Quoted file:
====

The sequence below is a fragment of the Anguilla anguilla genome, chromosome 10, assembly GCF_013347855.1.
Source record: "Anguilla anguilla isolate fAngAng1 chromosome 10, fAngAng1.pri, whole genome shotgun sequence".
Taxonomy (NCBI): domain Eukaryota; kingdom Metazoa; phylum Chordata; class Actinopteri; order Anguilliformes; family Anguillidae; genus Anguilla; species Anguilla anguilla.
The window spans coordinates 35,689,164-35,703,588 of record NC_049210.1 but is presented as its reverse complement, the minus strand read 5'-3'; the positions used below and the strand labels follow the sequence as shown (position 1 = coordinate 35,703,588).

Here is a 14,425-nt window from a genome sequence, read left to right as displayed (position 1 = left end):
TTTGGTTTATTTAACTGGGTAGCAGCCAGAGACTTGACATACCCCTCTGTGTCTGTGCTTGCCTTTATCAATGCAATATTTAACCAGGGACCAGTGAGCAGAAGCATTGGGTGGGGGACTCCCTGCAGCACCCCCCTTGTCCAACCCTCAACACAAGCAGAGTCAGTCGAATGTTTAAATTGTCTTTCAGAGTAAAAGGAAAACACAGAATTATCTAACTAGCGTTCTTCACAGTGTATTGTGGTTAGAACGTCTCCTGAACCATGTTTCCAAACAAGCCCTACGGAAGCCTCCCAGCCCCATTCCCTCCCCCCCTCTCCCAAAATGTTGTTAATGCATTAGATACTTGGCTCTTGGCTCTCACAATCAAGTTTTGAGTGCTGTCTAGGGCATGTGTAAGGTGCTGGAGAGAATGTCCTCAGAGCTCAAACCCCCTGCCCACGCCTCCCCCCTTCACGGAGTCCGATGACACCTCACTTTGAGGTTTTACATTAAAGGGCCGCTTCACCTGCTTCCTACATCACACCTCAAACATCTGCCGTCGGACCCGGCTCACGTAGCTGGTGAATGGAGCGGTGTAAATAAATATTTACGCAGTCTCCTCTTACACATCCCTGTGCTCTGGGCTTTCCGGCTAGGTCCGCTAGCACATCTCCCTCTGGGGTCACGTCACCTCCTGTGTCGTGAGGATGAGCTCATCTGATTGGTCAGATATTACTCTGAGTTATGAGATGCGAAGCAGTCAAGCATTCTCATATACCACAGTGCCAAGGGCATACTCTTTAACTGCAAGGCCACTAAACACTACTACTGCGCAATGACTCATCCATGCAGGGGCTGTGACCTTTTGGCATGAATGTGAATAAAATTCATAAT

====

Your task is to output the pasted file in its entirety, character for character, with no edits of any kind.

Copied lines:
The sequence below is a fragment of the Anguilla anguilla genome, chromosome 10, assembly GCF_013347855.1.
Source record: "Anguilla anguilla isolate fAngAng1 chromosome 10, fAngAng1.pri, whole genome shotgun sequence".
Taxonomy (NCBI): domain Eukaryota; kingdom Metazoa; phylum Chordata; class Actinopteri; order Anguilliformes; family Anguillidae; genus Anguilla; species Anguilla anguilla.
The window spans coordinates 35,689,164-35,703,588 of record NC_049210.1 but is presented as its reverse complement, the minus strand read 5'-3'; the positions used below and the strand labels follow the sequence as shown (position 1 = coordinate 35,703,588).

Here is a 14,425-nt window from a genome sequence, read left to right as displayed (position 1 = left end):
TTTGGTTTATTTAACTGGGTAGCAGCCAGAGACTTGACATACCCCTCTGTGTCTGTGCTTGCCTTTATCAATGCAATATTTAACCAGGGACCAGTGAGCAGAAGCATTGGGTGGGGGACTCCCTGCAGCACCCCCCTTGTCCAACCCTCAACACAAGCAGAGTCAGTCGAATGTTTAAATTGTCTTTCAGAGTAAAAGGAAAACACAGAATTATCTAACTAGCGTTCTTCACAGTGTATTGTGGTTAGAACGTCTCCTGAACCATGTTTCCAAACAAGCCCTACGGAAGCCTCCCAGCCCCATTCCCTCCCCCCCTCTCCCAAAATGTTGTTAATGCATTAGATACTTGGCTCTTGGCTCTCACAATCAAGTTTTGAGTGCTGTCTAGGGCATGTGTAAGGTGCTGGAGAGAATGTCCTCAGAGCTCAAACCCCCTGCCCACGCCTCCCCCCTTCACGGAGTCCGATGACACCTCACTTTGAGGTTTTACATTAAAGGGCCGCTTCACCTGCTTCCTACATCACACCTCAAACATCTGCCGTCGGACCCGGCTCACGTAGCTGGTGAATGGAGCGGTGTAAATAAATATTTACGCAGTCTCCTCTTACACATCCCTGTGCTCTGGGCTTTCCGGCTAGGTCCGCTAGCACATCTCCCTCTGGGGTCACGTCACCTCCTGTGTCGTGAGGATGAGCTCATCTGATTGGTCAGATATTACTCTGAGTTATGAGATGCGAAGCAGTCAAGCATTCTCATATACCACAGTGCCAAGGGCATACTCTTTAACTGCAAGGCCACTAAACACTACTACTGCGCAATGACTCATCCATGCAGGGGCTGTGACCTTTTGGCATGAATGTGAATAAAATTCATAAT